10/13/12 3:56 AM ET
After thrilling Division Series, more surprises await
Four historical heavyweights advance to next round after each series goes to wire
By John Schlegel / MLB.com
In the National League Championship Series, it's the Cardinals, the defending World Series champions with an NL-high 11 of those titles to their credit, and the Giants, two years removed from a World Series of their own, and a franchise whose history stretches from coast to coast.In the American League Championship Series, it's the Tigers, the Olde English D making its second straight appearance in the ALCS, meeting the Yankees, the all-time leader in everything you can name related to the postseason. Among these four survivors are the last three World Series champions -- Yankees '09, Giants '10 and Cardinals '11. Gracing all four of their rosters, hosts of this year's favorites and past recipients of individual awards. All four have the credentials to go all the way.
They're all invited to the party this weekend. The ALCS begins Saturday when the Yankees host the Tigers for Game 1 at 8 p.m. ET on TBS, while the NL teams go through a workout day in San Francisco. Game 1 of the NLCS, with the Cardinals meeting the Giants at 8 p.m. ET on Sunday on FOX, actually will follow Game 2 of the ALCS, slated for 4 p.m. ET that day.It took 22 games to get here. Teams were facing elimination in 12 of them, and 13 of them were decided by two runs or fewer. So it was only fitting that the Cardinals, who twice went down to their last strike before rallying for the 2011 World Series title, completed the job. The way the Nationals jumped out with three first-inning runs and a cycle by the second inning, 19-year-old Bryce Harper leading the way with a triple and a homer, it looked like Washington was on the way to its first postseason series victory since the Expos won the 1981 NLDS. But the Cardinals had won five consecutive elimination games heading into Game 5, and they made it six with as improbable a turnaround as any of them. The Cards were down to the last strike again, but the Rangers know how that can work out. Yadier Molina and David Freese fought off that last strike for walks before Daniel Descalso scorched a worm-burner that bounced off shortstop Ian Desmond's glove into short center field, scoring two runs to tie it. One batter later came Pete Kozma's opposite-field single to set the final score. Earlier, the ALDS in the Bronx became akin to the one in Oakland the day before, with an ace dealing the final hand. Remarkably, the Orioles-Yankees series had seen scores either tied or one run apart for 46 of 47 innings before the Yankees opened up a three-run lead, thanks in part to a Nate McLouth foul ball that might have been a homer. But CC Sabathia was on the job like Detroit's Justin Verlander the night before with a series-clinching complete game in a 3-1 victory. "It is what I am here for," Sabathia said afterward. "It is what I play the game for. I guess I should feel, you know, a little pressure or something like that, but I don't. I mean, I feel like that every time out." After this historic first full round, a Bay Bridge World Series that could have happened, won't happen. And a Beltway World Series will have to wait, as well. That said, the first Yankees-Giants matchup in the World Series since 1962 is still in play, as is a repeat of three World Series meetings between the Cardinals and Tigers, the last in 2006. The Yankees and Cardinals have met five times in the World Series before, while Giants-Tigers would be a first. Ah, but if the Division Series taught us anything, it's not to get too far ahead of ourselves. In the NLCS, it's two teams that stared at elimination and devoured it. In the ALCS, it's two favorites, who, after scrapping into a tense finale, finally sent a couple of underdogs into the offseason. And the 2012 Division Series rounds have put the rest of October on notice that it's time to toss the script and make some magic. Believe it.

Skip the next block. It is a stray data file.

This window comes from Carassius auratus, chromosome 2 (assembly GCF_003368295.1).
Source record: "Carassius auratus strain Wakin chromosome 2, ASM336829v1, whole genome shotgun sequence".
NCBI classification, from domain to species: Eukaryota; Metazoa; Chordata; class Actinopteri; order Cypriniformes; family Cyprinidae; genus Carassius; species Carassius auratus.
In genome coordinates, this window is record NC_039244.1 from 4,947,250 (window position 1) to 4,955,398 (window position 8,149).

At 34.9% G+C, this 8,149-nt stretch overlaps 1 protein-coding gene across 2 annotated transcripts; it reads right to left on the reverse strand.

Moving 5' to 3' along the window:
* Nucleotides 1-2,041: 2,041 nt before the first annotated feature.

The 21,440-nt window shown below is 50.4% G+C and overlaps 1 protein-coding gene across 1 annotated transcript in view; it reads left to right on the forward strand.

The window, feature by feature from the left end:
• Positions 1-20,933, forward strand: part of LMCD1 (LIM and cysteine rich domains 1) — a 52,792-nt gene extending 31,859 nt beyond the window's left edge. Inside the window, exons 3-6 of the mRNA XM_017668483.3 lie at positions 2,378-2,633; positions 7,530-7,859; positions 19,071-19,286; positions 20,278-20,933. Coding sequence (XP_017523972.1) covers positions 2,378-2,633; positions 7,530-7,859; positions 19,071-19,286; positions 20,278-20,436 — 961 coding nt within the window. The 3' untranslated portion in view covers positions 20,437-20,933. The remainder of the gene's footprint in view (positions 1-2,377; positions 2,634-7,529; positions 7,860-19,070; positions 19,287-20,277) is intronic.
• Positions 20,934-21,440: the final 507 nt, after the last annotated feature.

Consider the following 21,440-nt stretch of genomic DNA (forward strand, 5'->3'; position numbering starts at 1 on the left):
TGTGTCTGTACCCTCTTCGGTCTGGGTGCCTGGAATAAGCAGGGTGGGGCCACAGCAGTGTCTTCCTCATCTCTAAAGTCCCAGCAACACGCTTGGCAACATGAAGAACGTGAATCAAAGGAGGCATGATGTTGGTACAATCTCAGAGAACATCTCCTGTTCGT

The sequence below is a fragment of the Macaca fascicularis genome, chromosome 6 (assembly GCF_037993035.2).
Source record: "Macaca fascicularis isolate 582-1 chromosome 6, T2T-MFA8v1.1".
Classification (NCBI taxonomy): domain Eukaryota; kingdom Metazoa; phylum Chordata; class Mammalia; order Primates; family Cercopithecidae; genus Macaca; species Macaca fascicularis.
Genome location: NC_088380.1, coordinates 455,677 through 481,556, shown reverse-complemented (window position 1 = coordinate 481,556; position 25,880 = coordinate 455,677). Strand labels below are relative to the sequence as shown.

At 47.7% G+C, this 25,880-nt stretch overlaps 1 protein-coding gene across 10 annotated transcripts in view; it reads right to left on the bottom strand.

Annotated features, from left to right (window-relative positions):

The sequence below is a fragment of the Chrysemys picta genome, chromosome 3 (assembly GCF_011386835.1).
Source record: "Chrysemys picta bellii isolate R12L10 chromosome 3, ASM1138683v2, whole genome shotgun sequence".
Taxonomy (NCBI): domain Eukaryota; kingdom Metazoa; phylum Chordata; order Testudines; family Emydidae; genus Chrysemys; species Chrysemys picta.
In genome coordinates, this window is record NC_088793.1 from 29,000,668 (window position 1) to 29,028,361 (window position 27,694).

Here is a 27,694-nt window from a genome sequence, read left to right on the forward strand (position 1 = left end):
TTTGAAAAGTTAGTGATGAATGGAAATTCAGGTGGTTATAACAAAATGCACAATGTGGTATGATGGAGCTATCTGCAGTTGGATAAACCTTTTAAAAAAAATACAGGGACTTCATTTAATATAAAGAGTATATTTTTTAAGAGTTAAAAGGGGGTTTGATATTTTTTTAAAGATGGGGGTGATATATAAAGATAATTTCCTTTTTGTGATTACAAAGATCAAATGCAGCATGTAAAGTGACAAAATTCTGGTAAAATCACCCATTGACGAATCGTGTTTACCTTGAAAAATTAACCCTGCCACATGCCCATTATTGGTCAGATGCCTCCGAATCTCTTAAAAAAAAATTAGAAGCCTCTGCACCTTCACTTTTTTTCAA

John Schlegel is a national reporter for MLB.com. This story was not subject to the approval of Major League Baseball or its clubs.